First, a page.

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U.S.A.A.F Combat Cargo Groups of the Second World War

3rd Combat Cargo Group, 10th Combat Cargo Squadron


Introduction

Sgt. Aloysius 'Al' O'Neill Jr.

September 20, 1998

Hi, Bill,

     ...

     I don't know if you know that I was not a pilot and that I was a late-comer to the theater.  I joined the squadron in late March 1945, about 11 months after it arrived in the theater.  By then there was much less danger from enemy action than there had been earlier.

     By that time the Japanese were pretty much on the run in Burma, but they were still there. Their air force was just about nonexistent, but of course, we couldn't be sure about that.  The last time our squadron's aircraft were attacked by Japanese airplanes was December '44.

     I never heard of any of our planes being hit by ground fire while on a drop mission while I was there. On my very first trip into Burma, we went to a field close to the lines to pick up walking wounded (British), but nobody shot at us.   We did lose planes regularly, but this was due to the terrain and the weather, as well as almost impossible conditions for maintenance, and the inexperience of the pilots.   I'm not criticizing the pilots with that statement; they were thrown into terrible flying conditions with very brief overall training and as far as I'm concerned, they performed miracles in getting so many of us through the war.  It rains every day in the summer in Burma; we were never grounded because of the weather while I was there.

     10th ComCar lost three crews within two months of our arrival; after that we lost planes but never another man except for one death from meningitis in Shanghai.  I tell you about my late arrival in the theater so you will know my "war" experience was very limited.  However, it was very interesting to me and I have recorded some parts of it as you see.  I wrote the stories of a couple of near misses strictly for my children to have.  You are the first person to see these outside of my family and the man who had been Co-Pilot on one plane (Len Welker) and the one who had been the Flight Engineer (Norm Stewart) on the other.

     At my level I did not know much about why things were happening as they did.  Whenever I mention the strategic reasons for what was happening to us, it's usually from information I read much later.

     About the stuff I'm enclosing:

     1.  The piece about my military career is self explanatory.  I believe I wrote it at the request of the secretary of the George Field Association.

      2. The "SPECIAL ORDERS" dated 8 February 1945 formed various aircrews into squadrons and flights for our trip to the CBI.   We had all trained together at George Field, then a part of Troop Carrier Command. Shortly after these orders were cut we departed Baer Field (a "Staging Area) for New York to go to Europe.  After four days in New York, we were sent back to Baer Field and then to the CBI.  We flew as passengers on C-46s being delivered to the CBI by the Air Transport Command.  Each plane carried two of the 4-man crews on the list, in addition to cargo. When we reached Ondal, India, a replacement depot, the various crews were sent to a number of different squadrons, Combat Cargo, Troop Carrier, Air Commando, etc.  As near as I can remember, looking at the list, eleven of the crews in our detachment went to 10th ComCar.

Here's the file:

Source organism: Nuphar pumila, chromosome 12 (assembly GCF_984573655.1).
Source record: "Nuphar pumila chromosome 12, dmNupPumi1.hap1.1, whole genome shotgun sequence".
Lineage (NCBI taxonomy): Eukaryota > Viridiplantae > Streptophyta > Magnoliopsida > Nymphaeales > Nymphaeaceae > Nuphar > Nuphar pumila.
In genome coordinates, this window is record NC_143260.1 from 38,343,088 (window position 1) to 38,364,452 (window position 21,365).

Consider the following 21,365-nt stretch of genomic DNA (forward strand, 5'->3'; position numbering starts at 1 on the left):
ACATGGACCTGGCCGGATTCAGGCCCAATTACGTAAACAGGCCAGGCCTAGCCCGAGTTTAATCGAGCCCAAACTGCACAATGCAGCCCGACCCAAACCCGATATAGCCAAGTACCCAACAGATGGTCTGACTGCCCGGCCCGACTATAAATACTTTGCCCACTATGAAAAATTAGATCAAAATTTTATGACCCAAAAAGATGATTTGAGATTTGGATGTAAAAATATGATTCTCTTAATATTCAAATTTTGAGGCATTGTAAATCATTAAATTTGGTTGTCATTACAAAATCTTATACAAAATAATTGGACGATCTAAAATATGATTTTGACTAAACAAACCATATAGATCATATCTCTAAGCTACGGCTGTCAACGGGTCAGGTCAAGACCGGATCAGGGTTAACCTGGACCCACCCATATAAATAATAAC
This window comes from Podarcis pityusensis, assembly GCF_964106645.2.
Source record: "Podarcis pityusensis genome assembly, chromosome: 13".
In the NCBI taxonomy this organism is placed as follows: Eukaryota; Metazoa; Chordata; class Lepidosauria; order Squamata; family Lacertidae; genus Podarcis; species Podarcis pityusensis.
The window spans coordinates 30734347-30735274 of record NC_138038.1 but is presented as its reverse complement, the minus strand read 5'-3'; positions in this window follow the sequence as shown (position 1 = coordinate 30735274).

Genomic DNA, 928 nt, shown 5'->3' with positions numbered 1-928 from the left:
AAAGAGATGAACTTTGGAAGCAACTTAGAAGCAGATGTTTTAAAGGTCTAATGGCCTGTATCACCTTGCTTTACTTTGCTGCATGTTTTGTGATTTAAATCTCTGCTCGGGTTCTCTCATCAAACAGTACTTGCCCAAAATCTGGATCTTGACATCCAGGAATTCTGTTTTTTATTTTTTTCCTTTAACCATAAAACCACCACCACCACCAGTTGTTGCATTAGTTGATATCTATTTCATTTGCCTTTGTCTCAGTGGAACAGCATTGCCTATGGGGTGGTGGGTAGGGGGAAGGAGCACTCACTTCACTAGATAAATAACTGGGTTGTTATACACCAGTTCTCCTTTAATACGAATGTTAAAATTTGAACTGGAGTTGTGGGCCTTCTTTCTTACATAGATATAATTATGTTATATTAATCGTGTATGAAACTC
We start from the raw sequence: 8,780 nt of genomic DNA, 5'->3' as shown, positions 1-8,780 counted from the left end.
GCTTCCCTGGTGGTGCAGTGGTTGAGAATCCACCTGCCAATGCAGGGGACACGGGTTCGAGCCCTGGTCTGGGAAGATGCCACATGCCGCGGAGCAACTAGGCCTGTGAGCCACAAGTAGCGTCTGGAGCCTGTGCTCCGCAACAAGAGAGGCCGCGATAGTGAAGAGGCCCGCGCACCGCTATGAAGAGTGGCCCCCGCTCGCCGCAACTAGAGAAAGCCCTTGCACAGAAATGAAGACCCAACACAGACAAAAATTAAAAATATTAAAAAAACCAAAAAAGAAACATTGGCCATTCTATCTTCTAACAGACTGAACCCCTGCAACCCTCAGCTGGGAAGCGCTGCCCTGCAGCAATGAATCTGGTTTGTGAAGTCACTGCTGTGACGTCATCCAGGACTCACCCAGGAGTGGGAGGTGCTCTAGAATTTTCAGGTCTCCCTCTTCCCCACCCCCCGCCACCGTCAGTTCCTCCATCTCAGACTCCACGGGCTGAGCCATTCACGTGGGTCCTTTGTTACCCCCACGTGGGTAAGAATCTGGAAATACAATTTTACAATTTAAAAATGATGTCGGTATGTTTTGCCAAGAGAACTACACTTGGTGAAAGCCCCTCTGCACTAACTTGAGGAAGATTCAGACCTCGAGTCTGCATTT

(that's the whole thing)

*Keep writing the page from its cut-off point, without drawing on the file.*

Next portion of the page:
These replacements were very welcome.  I understood that before our arrival Radio Operators had one day off in twenty-five.   Shortly after we arrived, another group of replacements came in and reduced our flying days to about one in four. (I completed my first hundred hours in twenty days.)

     3. WHAT I REMEMBER ABOUT CHARLES CLAUSER'S etc.   Chuck Clauser was a very good friend of mine.  We rediscovered each other about six years ago and got together several times.  He died en route to the HPA Reunion in 1997, and I put together the story of his military career from George Field on for his daughters.  A lot of us had the same general experiences, so I thought it might be interesting to you. Note: when I describe his decorations, our story parts company.  I got two Air Medals, but no Distinguished Flying Cross. As a result of the two incidents I enclose, I missed flying time, and did not qualify for the DFC before the war ended for me when I was hospitalized.

     4. I've also enclosed copies of clippings from Time Magazine, The Shanghai Herald, and the SCOTT FREE PRESS, all from late 1945, describing our post-war activity, performed as 331st Troop Carrier Squadron, 513th T.C. Group.

Best Regards, Al O'Neill


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    I am looking for former members of the 3rd Combat Cargo Group,  1st, Combat Cargo Group, 2nd Combat Cargo Group and the 4th Combat Cargo Group.  In fact I would like to hear from anyone who flew over the Hump during WW II, or flew any Combat Cargo Missions at any time (Berlin Air-Lift, Korea, etc) 

Please e-mail comment, suggestions, corrections,etc to: bill@comcar.org

Imphal, the Hump and Beyond  Copyright 1999 Bill Bielauskas  All rights reserved.

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